The Department of Veterans Affairs previously paid for veterans with physical disabilities to have service dogs, but the PAWS Act will extend that coverage to mental illness for the first time.
Service dogs can change a life. Smart, loyal, and trained to help, they have long aided veterans with physical disabilities in navigating the world. Now, the PAWS Act seeks to extend that coverage to veterans with post-traumatic stress disorder.
“I’ve had the chance to visit with veterans and their service dogs in my district, and it couldn’t be clearer how service dogs make life better for our veterans,” explained Rep. Elissa Slotkin, who helped steer the legislation through Congress.
“From waking them from PTSD-related nightmares, helping them open doors, or finding an exit in a crowded space, it can be transformational.”
The PAWS Act, officially called the “Puppies Assisting Wounded Servicemembers for Veterans Therapy Act,” authorizes the Department of Veterans Affairs to launch a five-year pilot program to help veterans with PTSD train and adopt service dogs. It was passed unanimously by the Senate, and signed by President Joe Biden on Aug. 25, 2021.
Previously, the VA offered similar coverage for veterans with physical disabilities like blindness, hearing impairment, or mobility issues. But veterans living from PTSD didn’t have the same access to service dogs.
According to Jeremy Van Beek, the founder of Got Your Six K9′s Service Dogs, such veterans were “left out to dry.”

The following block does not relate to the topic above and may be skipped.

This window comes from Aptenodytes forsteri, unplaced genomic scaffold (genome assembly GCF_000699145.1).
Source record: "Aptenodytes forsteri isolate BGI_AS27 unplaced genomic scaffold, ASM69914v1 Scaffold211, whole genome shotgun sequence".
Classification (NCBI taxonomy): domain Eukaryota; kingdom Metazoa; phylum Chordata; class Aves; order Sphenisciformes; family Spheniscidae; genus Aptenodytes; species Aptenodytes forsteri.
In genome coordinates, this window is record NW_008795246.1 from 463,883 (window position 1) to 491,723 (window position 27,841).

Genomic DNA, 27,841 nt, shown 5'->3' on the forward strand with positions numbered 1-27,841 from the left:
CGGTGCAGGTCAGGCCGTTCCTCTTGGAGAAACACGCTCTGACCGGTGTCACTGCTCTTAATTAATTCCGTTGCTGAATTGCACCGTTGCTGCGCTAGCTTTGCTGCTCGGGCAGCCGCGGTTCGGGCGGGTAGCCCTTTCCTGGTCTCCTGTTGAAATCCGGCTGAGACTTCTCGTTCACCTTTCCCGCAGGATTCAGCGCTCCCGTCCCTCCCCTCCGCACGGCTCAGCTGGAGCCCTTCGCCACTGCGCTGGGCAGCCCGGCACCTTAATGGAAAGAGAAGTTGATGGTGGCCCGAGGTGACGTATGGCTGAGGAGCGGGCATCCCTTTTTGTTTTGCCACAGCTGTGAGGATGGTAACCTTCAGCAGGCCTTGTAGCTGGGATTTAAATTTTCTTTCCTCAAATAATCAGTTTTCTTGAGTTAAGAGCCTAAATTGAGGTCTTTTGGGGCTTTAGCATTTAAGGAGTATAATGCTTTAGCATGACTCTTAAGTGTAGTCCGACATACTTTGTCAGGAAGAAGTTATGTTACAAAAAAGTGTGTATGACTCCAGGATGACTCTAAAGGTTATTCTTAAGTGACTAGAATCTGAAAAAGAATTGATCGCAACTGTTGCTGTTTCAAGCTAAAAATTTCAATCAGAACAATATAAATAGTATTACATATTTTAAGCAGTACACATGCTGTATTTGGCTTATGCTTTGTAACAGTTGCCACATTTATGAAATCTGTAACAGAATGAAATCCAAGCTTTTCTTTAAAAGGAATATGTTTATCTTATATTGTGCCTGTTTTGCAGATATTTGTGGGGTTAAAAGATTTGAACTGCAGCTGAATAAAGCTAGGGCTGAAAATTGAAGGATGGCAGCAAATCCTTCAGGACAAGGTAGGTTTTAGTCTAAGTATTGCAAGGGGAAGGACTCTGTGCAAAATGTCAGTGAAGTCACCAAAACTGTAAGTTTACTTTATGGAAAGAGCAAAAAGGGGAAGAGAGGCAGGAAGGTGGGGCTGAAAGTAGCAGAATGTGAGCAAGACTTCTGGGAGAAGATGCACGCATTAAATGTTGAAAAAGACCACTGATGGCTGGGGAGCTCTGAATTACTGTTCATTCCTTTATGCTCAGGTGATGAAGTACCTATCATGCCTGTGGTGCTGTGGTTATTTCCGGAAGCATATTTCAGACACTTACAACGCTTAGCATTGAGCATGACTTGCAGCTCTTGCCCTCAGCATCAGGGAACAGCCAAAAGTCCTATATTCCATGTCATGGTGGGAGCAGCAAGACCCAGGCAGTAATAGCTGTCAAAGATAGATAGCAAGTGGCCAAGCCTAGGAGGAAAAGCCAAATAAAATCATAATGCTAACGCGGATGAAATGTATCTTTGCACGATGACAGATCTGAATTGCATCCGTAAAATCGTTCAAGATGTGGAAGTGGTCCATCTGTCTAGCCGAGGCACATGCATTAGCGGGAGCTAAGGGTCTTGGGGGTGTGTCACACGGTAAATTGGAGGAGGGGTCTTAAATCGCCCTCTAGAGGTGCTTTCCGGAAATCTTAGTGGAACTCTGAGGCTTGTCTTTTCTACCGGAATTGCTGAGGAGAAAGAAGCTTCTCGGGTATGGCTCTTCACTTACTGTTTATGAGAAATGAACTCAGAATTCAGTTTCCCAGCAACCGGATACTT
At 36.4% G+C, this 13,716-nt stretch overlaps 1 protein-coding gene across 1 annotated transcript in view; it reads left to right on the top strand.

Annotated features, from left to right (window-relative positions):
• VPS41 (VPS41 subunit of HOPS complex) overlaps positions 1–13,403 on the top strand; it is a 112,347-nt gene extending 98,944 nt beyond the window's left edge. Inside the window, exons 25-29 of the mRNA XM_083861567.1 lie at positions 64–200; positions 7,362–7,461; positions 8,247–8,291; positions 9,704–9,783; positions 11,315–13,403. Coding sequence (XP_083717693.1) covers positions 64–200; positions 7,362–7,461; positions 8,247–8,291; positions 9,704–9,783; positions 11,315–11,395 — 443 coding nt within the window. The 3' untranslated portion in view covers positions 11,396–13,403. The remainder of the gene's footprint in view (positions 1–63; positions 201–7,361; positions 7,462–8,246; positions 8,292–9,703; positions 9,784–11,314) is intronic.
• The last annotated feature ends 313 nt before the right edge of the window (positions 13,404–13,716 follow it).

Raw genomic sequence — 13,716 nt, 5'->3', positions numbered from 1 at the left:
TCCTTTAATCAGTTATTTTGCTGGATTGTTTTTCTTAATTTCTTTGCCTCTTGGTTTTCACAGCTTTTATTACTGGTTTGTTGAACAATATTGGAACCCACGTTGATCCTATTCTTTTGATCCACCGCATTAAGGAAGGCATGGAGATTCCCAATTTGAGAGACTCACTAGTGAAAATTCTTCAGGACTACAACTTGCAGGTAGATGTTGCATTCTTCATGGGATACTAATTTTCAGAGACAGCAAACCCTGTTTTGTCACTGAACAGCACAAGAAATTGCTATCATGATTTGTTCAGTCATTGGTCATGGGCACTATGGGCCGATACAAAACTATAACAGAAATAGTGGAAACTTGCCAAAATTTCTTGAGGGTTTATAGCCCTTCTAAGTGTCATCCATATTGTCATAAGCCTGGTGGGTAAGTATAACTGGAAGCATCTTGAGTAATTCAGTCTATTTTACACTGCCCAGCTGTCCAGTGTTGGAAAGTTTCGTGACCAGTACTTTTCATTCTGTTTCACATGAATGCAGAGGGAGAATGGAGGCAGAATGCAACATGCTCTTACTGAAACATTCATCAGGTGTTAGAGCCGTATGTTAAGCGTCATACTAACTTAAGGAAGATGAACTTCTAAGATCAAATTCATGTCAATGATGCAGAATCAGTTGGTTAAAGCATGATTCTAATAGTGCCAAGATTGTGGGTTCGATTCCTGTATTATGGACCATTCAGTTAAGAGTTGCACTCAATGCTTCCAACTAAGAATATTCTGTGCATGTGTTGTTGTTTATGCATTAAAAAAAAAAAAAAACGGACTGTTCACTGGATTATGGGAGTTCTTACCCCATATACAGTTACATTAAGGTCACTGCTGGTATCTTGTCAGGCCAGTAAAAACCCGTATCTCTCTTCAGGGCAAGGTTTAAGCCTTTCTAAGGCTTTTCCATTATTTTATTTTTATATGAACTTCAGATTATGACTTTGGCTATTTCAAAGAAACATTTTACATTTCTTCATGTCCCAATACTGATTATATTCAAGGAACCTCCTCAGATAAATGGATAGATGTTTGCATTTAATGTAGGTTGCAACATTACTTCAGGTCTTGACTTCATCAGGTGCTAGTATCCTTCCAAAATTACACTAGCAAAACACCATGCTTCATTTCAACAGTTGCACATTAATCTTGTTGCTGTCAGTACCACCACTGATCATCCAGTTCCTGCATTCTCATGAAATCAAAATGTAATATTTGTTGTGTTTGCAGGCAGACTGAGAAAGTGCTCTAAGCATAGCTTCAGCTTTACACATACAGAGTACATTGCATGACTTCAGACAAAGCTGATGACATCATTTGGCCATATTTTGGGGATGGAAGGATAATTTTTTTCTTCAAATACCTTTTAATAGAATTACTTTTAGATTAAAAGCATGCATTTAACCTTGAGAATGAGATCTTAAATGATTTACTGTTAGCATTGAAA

“They would ask, there is the data? Our well-being wasn’t enough,” Van Beek said.
“A lot of veterans didn’t come forward that probably needed this and unfortunately are not with us today because it wasn’t a well-respected idea.”
Trained service dogs can cost between $25,000 and $40,000, depending on the unique needs of their owner, Van Beek said, leaving them out of reach for most veterans who could benefit from having one.
But mental illness among veterans has raised red flags in recent years. According to the VA, 20 percent of vets who served in Iraq and Afghanistan have PTSD. And between 2005 and 20018, 90,000 veterans died by suicide.
“There are over 100,000 veterans, we think who need a service dog because of their post-traumatic stress,” explained Rory Diamond, CEO of K9s for Warriors. “Twenty-two veterans a day taking their lives every day by suicide. This is one of the best ways we can fight it.”
Indeed, recent studies have demonstrated the effectiveness of service dogs. A VA report noted that people paired with service dogs trained for PTSD had fewer suicidal behaviors and ideations than those with emotional support animals.
That’s because service dogs undergo a specific training regimen to learn how to help their owners. For example, they can fetch medication, call 911, and help with emotional overload.
“The research is clear on the range of benefits a service dog can provide for veterans experiencing those kinds of symptoms, which is why we’re thrilled to see this pilot program become law,” said Christine Myran, executive director of the nonprofit Blue Star Service Dogs.
And veterans with service dogs agree — having access to the animals has improved their lives.
“I had tons of panic attacks, I had tons of nightmares and before I got my dog Fecto, I would just stay in all the time and it was a nightmare for me,” said Michael Thorpe, a veteran and dog trainer for Elite Canines.
Navy veteran John Tappen also saw his life improve after getting a service dog. He went through the K9s for Warriors’ three-week program with his dog, Henry.
“I needed help and I didn’t know where it would come from. I didn’t know what form it would be in. I never thought in a million years a service dog would be the answer,” Tappen said.
The $10 million, five-year pilot program will take effect on Jan. 1, 2022. Hopefully, it will change — and save — lives across the country.
“A service dog just opens up the world again. I’ve seen it hundreds of times now. We see a warrior starts going back to school or going back to work, they start to be a good mom or good dad again, go to the kids’ school. It’s unbelievable,” said Diamond.
“They start to become the people they used to be before they went off to war.”